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Direct involvement of Hsp70 ATP hydrolysis in Ubr1-dependent quality control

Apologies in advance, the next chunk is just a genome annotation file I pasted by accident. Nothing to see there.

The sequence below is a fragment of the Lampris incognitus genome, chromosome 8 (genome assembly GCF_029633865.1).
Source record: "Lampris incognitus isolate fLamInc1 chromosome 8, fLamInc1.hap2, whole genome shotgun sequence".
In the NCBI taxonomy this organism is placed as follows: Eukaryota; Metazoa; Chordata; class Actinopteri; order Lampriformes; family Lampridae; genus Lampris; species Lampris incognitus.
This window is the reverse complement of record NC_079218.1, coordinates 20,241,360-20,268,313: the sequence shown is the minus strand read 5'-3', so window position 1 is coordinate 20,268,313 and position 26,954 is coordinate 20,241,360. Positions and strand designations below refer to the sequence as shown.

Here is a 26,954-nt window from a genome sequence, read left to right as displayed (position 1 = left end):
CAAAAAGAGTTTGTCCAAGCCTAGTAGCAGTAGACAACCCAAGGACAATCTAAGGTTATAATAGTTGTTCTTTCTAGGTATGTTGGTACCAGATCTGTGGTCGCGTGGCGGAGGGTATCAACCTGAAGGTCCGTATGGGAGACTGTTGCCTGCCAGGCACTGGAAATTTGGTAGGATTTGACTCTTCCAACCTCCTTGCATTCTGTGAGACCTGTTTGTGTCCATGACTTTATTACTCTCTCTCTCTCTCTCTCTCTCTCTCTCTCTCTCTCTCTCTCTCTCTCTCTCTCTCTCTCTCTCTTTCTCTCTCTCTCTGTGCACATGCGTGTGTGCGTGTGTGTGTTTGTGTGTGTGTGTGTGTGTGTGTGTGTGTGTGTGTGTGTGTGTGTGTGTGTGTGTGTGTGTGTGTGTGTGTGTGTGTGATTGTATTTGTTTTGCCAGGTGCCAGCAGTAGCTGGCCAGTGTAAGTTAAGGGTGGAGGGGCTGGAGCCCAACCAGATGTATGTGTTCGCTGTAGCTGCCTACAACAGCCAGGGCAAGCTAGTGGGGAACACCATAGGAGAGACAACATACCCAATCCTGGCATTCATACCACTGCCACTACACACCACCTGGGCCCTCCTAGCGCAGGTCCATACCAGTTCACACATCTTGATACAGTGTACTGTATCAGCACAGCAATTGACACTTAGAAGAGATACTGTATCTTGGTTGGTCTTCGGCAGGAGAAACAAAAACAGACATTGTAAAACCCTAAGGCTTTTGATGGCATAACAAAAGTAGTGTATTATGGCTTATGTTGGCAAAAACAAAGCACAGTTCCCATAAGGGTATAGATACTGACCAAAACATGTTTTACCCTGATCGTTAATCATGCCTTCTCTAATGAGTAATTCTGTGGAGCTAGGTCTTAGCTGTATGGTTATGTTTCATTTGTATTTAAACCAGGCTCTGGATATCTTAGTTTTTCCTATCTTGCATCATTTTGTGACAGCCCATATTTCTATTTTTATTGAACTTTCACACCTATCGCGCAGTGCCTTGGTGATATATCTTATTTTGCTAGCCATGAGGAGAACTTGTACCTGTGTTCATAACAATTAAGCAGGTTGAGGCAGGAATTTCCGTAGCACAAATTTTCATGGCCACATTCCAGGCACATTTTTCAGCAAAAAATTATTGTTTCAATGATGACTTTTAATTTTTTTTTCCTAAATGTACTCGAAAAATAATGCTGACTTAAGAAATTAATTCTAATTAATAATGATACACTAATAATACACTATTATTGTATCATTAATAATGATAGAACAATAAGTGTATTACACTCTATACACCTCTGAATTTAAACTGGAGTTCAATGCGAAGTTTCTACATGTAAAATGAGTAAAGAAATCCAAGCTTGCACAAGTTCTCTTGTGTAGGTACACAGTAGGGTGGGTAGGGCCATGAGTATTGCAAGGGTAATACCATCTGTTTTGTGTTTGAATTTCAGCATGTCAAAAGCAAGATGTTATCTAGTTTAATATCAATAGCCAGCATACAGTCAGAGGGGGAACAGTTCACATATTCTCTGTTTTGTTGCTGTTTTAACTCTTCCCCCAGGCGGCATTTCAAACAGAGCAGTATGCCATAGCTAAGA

Chaperones can mediate both protein folding and degradation. This process is referred to as protein triage, which demands study to reveal mechanisms of quality control for both basic scientific and translational purposes. In yeast, many misfolded proteins undergo chaperone-dependent ubiquitination by the action of the E3 ligases Ubr1 and San1, allowing detailed study of protein triage. In cells, both HSP70 and HSP90 mediated substrate ubiquitination, and the canonical ATP cycle was required for HSP70's role: we have found that ATP hydrolysis by HSP70, the nucleotide exchange activity of Sse1, and the action of J-proteins are all needed for Ubr1-mediated quality control. To discern whether chaperones were directly involved in Ubr1-mediated ubiquitination, we developed a bead-based assay with covalently immobilized but releasable misfolded protein to obviate possible chaperone effects on substrate physical state or transport. In this in vitro assay, only HSP70 was required, along with its ATPase cycle and relevant cochaperones, for Ubr1-mediated ubiquitination. The requirement for the HSP70 ATP cycle in ubiquitination suggests a possible model of triage in which efficiently folded proteins are spared, while slow-folding or nonfolding proteins are iteratively tagged with ubiquitin for subsequent degradation.

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